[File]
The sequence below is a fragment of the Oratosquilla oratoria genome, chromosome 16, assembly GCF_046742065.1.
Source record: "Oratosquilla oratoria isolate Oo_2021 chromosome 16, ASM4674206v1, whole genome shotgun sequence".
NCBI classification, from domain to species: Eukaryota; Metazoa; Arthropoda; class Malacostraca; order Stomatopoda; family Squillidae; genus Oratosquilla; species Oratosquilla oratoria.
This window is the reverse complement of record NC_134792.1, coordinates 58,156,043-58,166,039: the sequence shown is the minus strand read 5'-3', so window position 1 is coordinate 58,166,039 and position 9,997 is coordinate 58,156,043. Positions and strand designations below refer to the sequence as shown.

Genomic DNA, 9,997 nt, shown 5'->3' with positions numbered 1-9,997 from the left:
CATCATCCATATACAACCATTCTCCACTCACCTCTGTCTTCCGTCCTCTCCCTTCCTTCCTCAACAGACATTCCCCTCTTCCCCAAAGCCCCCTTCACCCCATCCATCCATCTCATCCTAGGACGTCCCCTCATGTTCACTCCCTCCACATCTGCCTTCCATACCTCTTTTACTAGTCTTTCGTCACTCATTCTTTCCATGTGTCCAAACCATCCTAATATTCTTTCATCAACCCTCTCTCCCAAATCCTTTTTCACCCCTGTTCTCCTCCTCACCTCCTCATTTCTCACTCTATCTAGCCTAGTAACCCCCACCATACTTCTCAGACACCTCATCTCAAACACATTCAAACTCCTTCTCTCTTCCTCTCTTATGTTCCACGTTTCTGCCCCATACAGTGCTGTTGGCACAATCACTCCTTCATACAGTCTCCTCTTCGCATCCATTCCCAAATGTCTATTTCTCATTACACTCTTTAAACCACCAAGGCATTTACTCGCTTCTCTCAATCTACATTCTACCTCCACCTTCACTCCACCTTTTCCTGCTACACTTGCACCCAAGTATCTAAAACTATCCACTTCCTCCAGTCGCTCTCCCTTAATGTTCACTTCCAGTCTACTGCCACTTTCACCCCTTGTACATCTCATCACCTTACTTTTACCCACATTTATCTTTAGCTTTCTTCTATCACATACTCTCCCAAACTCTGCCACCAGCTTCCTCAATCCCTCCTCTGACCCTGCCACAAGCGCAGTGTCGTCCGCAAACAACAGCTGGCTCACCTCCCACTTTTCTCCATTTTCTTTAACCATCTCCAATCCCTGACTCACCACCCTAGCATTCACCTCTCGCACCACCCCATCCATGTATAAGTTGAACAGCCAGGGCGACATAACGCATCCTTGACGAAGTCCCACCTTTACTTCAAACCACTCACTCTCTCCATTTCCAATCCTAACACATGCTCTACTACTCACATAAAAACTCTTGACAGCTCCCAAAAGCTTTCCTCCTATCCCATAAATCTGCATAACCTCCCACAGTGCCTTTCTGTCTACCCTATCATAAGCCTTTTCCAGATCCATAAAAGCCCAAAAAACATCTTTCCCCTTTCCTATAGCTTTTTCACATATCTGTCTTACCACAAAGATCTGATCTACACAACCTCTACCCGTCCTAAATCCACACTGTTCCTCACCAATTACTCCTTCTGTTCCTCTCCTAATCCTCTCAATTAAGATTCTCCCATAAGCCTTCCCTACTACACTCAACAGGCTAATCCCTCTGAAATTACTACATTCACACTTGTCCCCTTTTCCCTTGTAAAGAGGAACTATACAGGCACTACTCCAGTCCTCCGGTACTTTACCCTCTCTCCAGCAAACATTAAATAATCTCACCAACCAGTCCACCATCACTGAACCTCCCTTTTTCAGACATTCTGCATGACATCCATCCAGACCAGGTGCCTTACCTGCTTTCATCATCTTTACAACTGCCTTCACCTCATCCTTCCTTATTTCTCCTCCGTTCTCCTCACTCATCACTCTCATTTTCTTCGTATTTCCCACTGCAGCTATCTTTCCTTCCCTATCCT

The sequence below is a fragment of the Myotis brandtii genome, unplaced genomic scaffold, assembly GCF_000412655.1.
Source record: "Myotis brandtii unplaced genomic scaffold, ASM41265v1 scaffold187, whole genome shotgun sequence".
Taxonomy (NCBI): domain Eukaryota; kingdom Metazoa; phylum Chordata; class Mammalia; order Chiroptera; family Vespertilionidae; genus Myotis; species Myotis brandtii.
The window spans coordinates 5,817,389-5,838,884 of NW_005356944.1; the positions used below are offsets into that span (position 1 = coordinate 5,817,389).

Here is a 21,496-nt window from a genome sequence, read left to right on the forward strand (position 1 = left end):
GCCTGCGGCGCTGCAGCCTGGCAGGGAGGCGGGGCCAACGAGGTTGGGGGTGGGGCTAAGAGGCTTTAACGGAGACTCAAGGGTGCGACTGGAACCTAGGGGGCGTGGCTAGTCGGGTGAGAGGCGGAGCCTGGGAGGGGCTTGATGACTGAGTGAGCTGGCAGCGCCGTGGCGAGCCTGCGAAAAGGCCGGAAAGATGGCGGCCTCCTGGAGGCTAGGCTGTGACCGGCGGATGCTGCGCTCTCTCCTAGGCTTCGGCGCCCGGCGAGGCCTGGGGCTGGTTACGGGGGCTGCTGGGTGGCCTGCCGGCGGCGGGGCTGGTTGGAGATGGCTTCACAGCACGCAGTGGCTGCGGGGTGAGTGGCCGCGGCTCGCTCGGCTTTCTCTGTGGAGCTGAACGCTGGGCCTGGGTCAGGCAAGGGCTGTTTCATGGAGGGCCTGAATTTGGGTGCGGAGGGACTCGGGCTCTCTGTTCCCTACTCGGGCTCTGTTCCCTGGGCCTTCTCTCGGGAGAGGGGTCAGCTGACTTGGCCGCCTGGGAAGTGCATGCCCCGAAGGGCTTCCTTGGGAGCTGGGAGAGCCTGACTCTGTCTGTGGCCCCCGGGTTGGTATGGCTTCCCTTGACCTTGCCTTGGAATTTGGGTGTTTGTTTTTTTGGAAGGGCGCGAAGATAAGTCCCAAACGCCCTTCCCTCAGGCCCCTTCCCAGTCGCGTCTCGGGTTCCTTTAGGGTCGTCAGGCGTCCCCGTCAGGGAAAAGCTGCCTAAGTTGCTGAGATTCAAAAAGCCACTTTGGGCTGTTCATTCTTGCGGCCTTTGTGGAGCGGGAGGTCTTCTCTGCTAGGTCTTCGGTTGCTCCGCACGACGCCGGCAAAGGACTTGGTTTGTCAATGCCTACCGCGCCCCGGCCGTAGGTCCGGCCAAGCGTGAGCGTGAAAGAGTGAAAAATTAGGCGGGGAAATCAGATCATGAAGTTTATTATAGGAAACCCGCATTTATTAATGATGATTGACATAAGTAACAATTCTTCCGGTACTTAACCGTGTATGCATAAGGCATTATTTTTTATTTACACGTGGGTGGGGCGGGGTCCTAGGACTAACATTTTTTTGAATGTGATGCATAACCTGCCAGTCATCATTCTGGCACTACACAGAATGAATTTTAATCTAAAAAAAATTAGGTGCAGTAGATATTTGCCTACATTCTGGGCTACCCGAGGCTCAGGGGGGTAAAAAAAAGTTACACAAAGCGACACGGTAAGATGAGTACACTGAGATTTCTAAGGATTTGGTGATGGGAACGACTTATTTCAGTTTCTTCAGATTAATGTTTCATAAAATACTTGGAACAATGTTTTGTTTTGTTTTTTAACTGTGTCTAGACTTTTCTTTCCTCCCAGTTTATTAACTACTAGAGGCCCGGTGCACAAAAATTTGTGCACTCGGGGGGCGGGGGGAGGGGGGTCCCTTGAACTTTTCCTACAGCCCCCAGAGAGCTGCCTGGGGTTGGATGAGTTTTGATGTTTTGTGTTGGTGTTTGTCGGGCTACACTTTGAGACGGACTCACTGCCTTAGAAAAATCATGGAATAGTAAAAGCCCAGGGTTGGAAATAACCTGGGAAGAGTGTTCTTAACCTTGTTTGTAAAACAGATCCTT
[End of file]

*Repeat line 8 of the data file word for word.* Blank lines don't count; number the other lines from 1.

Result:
Source record: "Myotis brandtii unplaced genomic scaffold, ASM41265v1 scaffold187, whole genome shotgun sequence".